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Uber recently arrived in Cincinnati, offering high-end and more affordable transportation options. (Photo courtesy of Uber)
CINCINNATI - It was a Friday night and Mitch Lloyd was looking for a way to get around town.
Cabs just were not cutting it: “There was a lot of demand for rides and not a lot of supply.”
So, instead of picking up his smartphone to make yet another call, he tapped the Uber icon on his phone’s home screen and found a ride.
Some Cincinnati residents may have noticed advertisements for Lyft, a ridesharing company.
And, there's always Metro. The Cincinnati bus service is working to keep pace with changes in rider habits: younger people who want to get to and from downtown and Over-the-Rhine.
Become a WCPO Insider to learn more about why Uber sees Cincinnati and Northern Kentucky as a great market. And, learn more about the ridesharing movement. Plus, read why Metro believes there's room for many transportation options in the Tri-State.
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So, instead of picking up his smartphone to make yet another call, he tapped an icon on his phone’s home screen that found a ride.
The app is called Uber and it’s for an international ride service that recently launched in the Tri-State.
Lloyd said his driver reminded him of a chauffeur and the ride of a chauffeur-style service, even though Lloyd's first time around was the driver’s first Uber trip.
“People like me would never hire a chauffeur service to take them on a Friday night, but Uber made sense,” Lloyd said, adding that he heard about the service at work.
The experience was good for Lloyd. Once he made a reservation for the ride on his smart phone he got an estimate for how much is trip would cost, which seemed to him to be a little more than a cab fare.
“But the sheer convenience factors, knowing where they are and when they’ll be there is worth more than enough (for the money),” he said.
Uber arrives in the Tri-State
Downtown Cincinnati has become home more than 200 restaurants in the past 10 years and was recently named one of "Six small cities with big food scenes," by USA Today.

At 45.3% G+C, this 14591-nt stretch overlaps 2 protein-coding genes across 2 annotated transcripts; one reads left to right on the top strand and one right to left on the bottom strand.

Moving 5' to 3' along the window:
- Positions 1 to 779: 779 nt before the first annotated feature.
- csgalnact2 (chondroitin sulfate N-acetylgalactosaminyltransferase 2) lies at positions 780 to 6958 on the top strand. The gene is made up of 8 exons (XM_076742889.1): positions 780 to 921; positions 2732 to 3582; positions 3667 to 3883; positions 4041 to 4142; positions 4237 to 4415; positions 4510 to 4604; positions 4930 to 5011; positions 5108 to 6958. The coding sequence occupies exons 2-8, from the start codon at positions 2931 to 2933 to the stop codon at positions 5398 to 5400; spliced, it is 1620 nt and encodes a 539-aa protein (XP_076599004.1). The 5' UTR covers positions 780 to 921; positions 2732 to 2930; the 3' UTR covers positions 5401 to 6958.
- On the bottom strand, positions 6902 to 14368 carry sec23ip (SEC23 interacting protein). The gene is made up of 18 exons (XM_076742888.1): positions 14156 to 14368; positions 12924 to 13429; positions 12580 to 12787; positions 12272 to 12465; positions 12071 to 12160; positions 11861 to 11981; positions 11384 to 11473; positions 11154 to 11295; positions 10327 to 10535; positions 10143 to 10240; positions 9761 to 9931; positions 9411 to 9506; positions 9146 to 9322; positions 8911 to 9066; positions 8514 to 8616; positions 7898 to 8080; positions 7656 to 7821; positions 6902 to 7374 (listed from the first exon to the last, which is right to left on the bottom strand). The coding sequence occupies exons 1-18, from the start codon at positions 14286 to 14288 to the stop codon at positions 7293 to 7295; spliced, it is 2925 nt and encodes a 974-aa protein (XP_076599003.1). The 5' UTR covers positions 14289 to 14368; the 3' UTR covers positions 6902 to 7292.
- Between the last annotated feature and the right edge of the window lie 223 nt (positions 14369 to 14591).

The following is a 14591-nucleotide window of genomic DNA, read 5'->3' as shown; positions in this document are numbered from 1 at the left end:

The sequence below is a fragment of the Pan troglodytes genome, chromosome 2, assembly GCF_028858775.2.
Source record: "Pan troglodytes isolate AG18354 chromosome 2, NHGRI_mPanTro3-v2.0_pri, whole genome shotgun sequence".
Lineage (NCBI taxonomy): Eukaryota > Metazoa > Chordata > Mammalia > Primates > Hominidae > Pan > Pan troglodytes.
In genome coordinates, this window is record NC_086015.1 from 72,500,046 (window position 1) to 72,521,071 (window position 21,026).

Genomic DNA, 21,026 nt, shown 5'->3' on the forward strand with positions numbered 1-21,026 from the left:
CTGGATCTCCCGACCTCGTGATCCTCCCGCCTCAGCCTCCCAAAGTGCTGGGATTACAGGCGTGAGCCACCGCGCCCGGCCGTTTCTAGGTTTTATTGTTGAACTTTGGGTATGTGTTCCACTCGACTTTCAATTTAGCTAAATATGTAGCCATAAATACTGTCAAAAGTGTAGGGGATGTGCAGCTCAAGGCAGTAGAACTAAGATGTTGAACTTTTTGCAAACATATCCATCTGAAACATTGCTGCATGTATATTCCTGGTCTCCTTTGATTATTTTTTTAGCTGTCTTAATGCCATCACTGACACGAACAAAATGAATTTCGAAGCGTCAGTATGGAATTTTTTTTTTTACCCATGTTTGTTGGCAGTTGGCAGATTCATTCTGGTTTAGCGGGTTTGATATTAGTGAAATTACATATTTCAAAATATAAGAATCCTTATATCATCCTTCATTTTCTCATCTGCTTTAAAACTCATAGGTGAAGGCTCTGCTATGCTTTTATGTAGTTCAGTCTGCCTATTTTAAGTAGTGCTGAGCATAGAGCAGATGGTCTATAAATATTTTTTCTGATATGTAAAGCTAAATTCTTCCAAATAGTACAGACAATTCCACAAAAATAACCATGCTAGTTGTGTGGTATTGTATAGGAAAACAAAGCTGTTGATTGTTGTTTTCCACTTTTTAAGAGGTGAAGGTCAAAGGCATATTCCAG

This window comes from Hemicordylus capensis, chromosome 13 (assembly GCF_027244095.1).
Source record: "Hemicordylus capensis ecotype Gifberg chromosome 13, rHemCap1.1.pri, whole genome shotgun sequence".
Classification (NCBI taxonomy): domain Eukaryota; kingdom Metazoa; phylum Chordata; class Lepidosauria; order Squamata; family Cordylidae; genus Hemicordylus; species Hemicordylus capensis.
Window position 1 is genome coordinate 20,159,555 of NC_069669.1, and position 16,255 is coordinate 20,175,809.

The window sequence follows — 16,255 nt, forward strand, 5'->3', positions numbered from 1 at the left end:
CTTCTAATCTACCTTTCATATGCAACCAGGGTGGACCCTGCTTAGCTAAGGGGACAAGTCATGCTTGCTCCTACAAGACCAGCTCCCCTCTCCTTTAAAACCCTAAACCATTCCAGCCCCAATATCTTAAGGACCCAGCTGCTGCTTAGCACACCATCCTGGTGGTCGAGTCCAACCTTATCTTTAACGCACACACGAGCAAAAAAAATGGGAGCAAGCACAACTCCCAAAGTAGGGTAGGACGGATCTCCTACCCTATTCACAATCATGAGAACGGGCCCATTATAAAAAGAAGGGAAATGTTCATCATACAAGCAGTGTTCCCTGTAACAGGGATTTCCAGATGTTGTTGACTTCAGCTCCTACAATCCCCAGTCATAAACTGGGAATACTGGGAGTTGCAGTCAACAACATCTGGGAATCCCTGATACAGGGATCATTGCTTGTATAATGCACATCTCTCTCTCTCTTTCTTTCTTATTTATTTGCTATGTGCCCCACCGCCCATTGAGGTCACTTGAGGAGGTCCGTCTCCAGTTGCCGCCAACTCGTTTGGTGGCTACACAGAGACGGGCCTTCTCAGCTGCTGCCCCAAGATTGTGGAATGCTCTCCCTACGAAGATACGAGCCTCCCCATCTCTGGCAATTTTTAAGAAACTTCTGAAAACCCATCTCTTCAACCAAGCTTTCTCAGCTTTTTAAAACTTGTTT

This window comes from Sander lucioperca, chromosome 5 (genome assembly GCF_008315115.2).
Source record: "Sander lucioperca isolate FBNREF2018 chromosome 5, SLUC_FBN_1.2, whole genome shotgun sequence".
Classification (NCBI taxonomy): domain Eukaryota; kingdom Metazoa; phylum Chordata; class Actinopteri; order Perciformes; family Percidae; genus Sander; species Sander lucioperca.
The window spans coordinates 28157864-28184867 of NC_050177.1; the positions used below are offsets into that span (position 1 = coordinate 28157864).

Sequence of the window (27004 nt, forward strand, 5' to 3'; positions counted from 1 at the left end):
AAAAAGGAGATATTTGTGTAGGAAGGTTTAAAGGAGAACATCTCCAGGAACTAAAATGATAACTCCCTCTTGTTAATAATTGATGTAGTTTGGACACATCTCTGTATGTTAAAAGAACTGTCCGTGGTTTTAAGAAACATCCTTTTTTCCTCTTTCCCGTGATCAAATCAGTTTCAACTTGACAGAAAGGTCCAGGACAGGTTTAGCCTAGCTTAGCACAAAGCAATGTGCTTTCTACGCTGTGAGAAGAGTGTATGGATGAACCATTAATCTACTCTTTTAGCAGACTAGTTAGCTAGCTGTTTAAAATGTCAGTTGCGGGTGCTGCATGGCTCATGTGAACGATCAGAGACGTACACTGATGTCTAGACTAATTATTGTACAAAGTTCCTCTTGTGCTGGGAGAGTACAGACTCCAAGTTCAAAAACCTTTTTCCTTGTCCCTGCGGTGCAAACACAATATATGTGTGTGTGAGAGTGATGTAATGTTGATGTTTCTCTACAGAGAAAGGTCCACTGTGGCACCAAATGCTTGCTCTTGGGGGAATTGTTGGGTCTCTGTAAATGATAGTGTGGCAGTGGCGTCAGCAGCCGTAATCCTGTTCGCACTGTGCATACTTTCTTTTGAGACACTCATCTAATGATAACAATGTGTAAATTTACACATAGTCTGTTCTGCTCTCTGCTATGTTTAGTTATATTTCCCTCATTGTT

Since 2004, the Cincinnati Center City Development Corporation (3CDC) has invested $717 million in redeveloping and revamping the city’s urban core, which is part of the reason Uber execs thought driving into Cincinnati was a smart move.
“Cincinnati, in general, has this resurgence of the past decade and there’s an increase in folks who want to return and live in the urban-core,” said James Ondrey, general manager of Uber in Ohio. “All of this stuff is going on…and you need a way to get to where you want it to be, be it games, the bars, restaurants.”
Uber is looking to connect people to these attractions and has noticed that Tri-Staters have also been anticipating the service’s launch.
“Cincinnati, specifically, has been on our radar for a while,” Ondrey said. “One thing that we have to drive a lot of our decisions is data. One of the things we can look at is how many people have downloaded the Uber app and opened it up in Greater Cincinnati.”
Ondrey said the number of app downloads in the Tri-State is strong.
“The ultimate goal is to be able to open the app and see a car (that can give you a ride),” he explained. “The interesting thing about Cincy is this was the first market where, at the start, we actually rolled out two transportation options.”
Finding a ride involves a user opening the app and seeing where the closest car is to them that can pick them up. In Cincinnati, those rides can be more luxurious, with Uber Black, or cost efficient, like UberX.
Uber Black drivers usually have their own chauffeur service and drive luxury vehicles. Their rides cost about 30 to 40 percent more than a taxi ride, Ondrey said.